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Ken Eriksen again strikes gold

USF softball coach Ken Eriksen (second from left) guided the U.S. National Team to a gold medal at last week's WBSC Women's Softball World Championship in Surrey, Canada.

Photo provided by Ken Eriksen

USF softball coach Ken Eriksen (second from left) guided the U.S. National Team to a gold medal at last week's WBSC Women's Softball World Championship in Surrey, Canada.

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July

If all goes as Ken Eriksen hopes, USF's veteran softball coach ultimately could be competing for a gold medal even more priceless than the one he picked up last week in Canada.

Eriksen, who watched his U.S. National Team roll past Japan in Sunday's title game of the WBSC Women's Softball World Championship, seems optimistic his sport will be reinstated to the Olympic schedule in time for the 2020 Games in Tokyo.

The International Olympic Committee announced recently it will recommend baseball and softball be added in an Aug. 3 general-assembly vote in Rio De Janeiro, site of this year's Olympics. Softball previously was an Olympic sport from 1996-2008; Eriksen was an assistant on the '04 U.S. team that steamrolled its way to a gold medal.

"The buzz is that we're to be prepared for some positive news coming up," Eriksen said Tuesday.

"All indications right now...are to be very cautiously optimistic for the vote on Aug. 3. ... I've been through this twice right now where it's been rejected, so I'm not gonna believe anything until I hear it coming from Rio. When we hear it coming from Rio, that's when I'll believe it."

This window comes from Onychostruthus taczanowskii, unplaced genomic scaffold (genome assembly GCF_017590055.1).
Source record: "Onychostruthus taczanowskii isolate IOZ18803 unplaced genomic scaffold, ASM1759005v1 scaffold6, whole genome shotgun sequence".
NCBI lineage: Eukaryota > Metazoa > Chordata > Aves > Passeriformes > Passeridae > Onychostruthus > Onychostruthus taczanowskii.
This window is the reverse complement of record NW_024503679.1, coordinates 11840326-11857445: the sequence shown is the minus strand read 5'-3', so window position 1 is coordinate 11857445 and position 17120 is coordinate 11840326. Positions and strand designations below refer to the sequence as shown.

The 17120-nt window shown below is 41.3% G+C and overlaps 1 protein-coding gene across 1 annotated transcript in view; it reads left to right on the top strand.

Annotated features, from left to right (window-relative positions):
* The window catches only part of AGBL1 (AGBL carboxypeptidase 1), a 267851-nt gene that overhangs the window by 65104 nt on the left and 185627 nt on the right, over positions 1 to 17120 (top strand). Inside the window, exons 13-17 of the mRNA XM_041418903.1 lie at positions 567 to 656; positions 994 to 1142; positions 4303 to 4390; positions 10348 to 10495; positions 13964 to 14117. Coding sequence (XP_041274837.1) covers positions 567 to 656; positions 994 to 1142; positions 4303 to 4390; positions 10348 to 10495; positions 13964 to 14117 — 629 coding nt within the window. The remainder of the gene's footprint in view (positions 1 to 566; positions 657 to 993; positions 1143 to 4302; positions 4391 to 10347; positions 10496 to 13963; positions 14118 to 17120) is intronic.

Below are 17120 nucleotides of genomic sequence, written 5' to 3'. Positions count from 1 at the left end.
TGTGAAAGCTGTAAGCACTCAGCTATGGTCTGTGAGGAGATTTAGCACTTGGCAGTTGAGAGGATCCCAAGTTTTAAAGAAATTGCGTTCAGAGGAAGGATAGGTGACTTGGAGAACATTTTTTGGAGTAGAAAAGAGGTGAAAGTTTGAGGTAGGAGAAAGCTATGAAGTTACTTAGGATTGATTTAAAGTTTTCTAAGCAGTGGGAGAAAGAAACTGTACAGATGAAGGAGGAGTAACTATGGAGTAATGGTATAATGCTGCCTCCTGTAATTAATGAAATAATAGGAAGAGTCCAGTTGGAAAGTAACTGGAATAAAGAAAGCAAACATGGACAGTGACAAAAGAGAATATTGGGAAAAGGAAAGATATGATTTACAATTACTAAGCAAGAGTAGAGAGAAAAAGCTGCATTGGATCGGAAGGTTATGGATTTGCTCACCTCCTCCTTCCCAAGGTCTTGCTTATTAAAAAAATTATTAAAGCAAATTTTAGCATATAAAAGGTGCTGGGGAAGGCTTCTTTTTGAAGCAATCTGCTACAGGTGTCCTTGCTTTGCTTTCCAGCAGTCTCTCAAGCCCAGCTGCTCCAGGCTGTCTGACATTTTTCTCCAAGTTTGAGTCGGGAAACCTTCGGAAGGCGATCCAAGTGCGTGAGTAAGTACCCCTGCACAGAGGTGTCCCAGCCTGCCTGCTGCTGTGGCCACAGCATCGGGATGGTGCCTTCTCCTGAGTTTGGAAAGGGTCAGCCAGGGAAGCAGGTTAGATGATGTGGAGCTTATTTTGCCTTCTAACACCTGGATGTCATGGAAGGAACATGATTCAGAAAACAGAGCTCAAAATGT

The recent tournament in Canada did nothing to harm the sport's momentum.

The 15th Women's Softball World Championship attracted 30 national teams, representing the largest global footprint in the event's history, according to the WBSC. The U.S. finished 9-0, capped by Sunday's 7-3 triumph against Japan. Collectively, the Eagles -- as the U.S. team is known -- outscored its competition 83-10.

"We didn't do much scouting reports in respect of worrying about the other teams. This is the first time that I've ever done that with our team," Eriksen said. "We really focused on what we were trying to do each day to (better) ourselves tomorrow. We wanted to be better than we were (the previous day). ... And that's what we really, really locked in on."

Among the key contributors was Bulls pitching coach Jess Moore, who picked up the win in the title game by allowing a run on four hits in 2.2 innings. Moore also threw a complete-game, five-inning shutout against Venezuela in the quarterfinals.

"Jess was a bulldog, threw some huge innings for us in some big games," said Eriksen, whose staff posted a 1.19 ERA in the tournament. "She was just a stalwart...and a big part of that gold medal, no question about it."

[Last modified: Tuesday, July 26, 2016 5:48pm]

    

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